When we stumbled across What Would Yeezus Wear a while back, we squealed in delight. Kathleen Lee (the blonde) and Katie Burroughs (the brunette), coworkers at a mobile marketing company, spend their off-duty hours studying and meticulously recreating the public appearances of the Western world's most famous, and most photographed, couple, KimYe. From its carefully orchestrated poses to the spot-on facial expressions, WWYW offers a delightful anti-commentary on celebrity culture. You can scroll and gawk without any tabloid-y bad feelings. The FADER hunted down the pair behind the meme to talk about mixing sincerity with humor and replicating $15,000 designer bags—using paper.
How did you first get the idea for this project? KATHLEEN LEE: Originally I got this denim shirt and wanted to wear it with jeans because I'd seen Kanye do it. We went to take a side-by-side picture and Katie was wearing almost the exact same outfit as Kim. We realized right then it was funny, and made a Pinterest board of all their outfits, noting which pieces we already had and it just took off from there.
Have you always been big fans of Kim and Kanye? KATIE BURROUGHS: I'm definitely not obsessed with them, or any celebrity. Kathleen and I are very different in that way. I know nothing about Twitter or social media, both of which Kathleen has obviously mastered. While Kathleen does all our posts and engages with all our followers, I manage our Fantasy Football team. LEE: I definitely always have been a fan of both. I love Kanye's music and admire his creative vision and style so much, and I'm a huge pop culture junkie so I've always watched the Kardashians' show. I defend it all the time, because they are good at what they do. They know how to entertain, and they've stayed relevant for a decade. Together they are just a force. Love or hate them, people can't stop talking about them. I think that's what makes it funny.
Do you guys make it work with the clothes you have, or buy new stuff? LEE: We own a lot of the clothes. That was really the inspiration for this: We both already like that style. Additionally, we try to keep it on a budget—we can't afford Givenchy—so [we go to] Forever21, H&M. Katie is a huge thrifter and found a few great pieces. We've also gotten creative recently, using shirts as skirts, cutting things, using earrings as embellishments—whatever it takes. Katie recently painted a sweater, and today I made a $15,000 handbag out of a paper bag.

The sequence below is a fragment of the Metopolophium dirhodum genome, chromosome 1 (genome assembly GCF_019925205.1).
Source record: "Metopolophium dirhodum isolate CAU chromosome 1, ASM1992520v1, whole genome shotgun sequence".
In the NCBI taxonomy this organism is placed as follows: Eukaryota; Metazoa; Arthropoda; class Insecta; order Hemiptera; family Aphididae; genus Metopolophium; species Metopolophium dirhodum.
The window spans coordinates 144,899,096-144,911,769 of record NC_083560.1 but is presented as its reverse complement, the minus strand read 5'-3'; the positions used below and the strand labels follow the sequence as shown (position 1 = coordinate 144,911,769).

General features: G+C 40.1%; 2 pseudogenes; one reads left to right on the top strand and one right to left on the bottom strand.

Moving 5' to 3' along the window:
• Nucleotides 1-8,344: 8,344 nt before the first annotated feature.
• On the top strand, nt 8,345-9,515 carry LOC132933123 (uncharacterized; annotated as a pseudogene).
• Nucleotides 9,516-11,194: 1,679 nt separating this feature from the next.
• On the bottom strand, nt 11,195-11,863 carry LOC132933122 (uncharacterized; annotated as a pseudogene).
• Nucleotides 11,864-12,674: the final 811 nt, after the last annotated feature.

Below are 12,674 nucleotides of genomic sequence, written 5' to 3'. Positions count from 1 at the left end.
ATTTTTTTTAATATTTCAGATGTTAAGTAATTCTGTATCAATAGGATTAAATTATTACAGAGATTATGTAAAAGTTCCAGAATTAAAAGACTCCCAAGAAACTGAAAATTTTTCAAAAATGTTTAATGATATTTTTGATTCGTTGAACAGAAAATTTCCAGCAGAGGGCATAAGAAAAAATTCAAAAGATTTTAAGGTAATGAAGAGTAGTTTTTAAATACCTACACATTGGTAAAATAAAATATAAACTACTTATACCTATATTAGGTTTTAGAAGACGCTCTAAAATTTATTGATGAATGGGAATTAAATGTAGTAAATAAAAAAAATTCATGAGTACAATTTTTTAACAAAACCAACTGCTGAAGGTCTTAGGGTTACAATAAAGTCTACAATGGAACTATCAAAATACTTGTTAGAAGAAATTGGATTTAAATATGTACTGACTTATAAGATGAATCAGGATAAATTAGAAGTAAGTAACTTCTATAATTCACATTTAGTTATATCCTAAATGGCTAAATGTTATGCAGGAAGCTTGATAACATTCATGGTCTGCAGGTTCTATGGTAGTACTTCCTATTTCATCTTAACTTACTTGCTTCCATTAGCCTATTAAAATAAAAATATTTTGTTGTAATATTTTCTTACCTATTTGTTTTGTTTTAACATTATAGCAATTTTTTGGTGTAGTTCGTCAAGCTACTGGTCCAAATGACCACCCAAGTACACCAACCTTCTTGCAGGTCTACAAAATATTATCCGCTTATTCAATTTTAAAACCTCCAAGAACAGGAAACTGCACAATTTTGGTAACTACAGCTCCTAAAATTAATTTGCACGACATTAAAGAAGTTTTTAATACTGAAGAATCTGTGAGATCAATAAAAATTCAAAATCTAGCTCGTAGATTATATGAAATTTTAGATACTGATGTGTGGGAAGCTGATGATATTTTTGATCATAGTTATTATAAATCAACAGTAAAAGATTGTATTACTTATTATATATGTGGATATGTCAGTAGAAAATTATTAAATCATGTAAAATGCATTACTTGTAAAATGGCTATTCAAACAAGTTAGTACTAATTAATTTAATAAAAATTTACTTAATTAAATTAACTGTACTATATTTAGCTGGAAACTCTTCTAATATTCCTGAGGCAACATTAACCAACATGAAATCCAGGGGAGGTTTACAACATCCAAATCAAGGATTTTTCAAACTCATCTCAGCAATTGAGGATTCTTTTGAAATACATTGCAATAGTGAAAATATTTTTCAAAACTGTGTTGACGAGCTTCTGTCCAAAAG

How do you decide who's Kim and who's Kanye? LEE: We both usually want to be Kanye. Kim has killer style, but some of her outfits are hard to pull off without her amazing body. Usually it boils down to who already has the clothes for which outfit. Some we can swap. Generally we try to mix it up if we can just to keep it interesting for both of us.
Could this project have existed in the days before Instagram? LEE: I think Instagram is an amazing community for something like this. Not only do hashtags allow you to find likeminded individuals, but from a creative standpoint Instagram is all about striking visuals. Everyone loves these side-by-side comparison memes, because it's all about the details. I do think Tumblr was the original platform before Instagram, and we have had a great following there as well, but there is a lot of noise there. Instagram is really a pure format for "visual artists" such as ourselves.
Is WWYW about fashion, or something else? LEE: I think it's a lot of different things. It started organically. I do everything in life with a balance of sincerity and humor. I genuinely love Kanye's style and fashion in general, and Katie has this style I admire so much, so the basis is in fashion, but obviously we know the side-by-sides offer both a tongue-in-cheek level of entertainment, as well as a great creative challenge for us to try and nail the composition, color, silhouettes, etc. We love that it's this great experimentation in virality. BURROUGHS: For me, the enjoyment of this project has gone from making outfits that are funny, and making people laugh, to observing the power of the internet and seeing what kinds of connections can be made from this. And I don't mean like, Balmain sending us free clothes– which we're still waiting for– but our reach is worldwide now. I hope we can continue to spread positivity with our silly little hobby.